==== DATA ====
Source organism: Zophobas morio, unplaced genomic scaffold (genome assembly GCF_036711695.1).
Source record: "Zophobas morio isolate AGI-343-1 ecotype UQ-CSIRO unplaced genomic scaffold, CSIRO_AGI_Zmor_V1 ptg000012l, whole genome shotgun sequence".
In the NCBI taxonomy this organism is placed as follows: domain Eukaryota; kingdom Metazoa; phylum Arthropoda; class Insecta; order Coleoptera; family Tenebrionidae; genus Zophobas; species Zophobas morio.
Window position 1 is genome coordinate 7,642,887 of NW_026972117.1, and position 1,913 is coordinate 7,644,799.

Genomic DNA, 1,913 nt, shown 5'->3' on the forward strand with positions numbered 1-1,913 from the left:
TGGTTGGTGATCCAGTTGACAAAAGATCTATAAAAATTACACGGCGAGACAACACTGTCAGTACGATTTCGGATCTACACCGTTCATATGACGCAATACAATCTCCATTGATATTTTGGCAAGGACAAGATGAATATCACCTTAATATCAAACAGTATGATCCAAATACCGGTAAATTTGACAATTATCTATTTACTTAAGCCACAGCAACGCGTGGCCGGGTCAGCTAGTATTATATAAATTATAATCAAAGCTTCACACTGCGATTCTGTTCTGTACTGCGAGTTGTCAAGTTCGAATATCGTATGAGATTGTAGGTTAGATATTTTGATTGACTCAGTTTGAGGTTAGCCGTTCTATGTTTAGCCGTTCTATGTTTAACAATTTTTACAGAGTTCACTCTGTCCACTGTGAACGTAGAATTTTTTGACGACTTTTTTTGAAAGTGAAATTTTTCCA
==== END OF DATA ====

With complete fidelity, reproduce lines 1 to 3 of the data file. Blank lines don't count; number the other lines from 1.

Source organism: Zophobas morio, unplaced genomic scaffold (genome assembly GCF_036711695.1).
Source record: "Zophobas morio isolate AGI-343-1 ecotype UQ-CSIRO unplaced genomic scaffold, CSIRO_AGI_Zmor_V1 ptg000012l, whole genome shotgun sequence".
In the NCBI taxonomy this organism is placed as follows: domain Eukaryota; kingdom Metazoa; phylum Arthropoda; class Insecta; order Coleoptera; family Tenebrionidae; genus Zophobas; species Zophobas morio.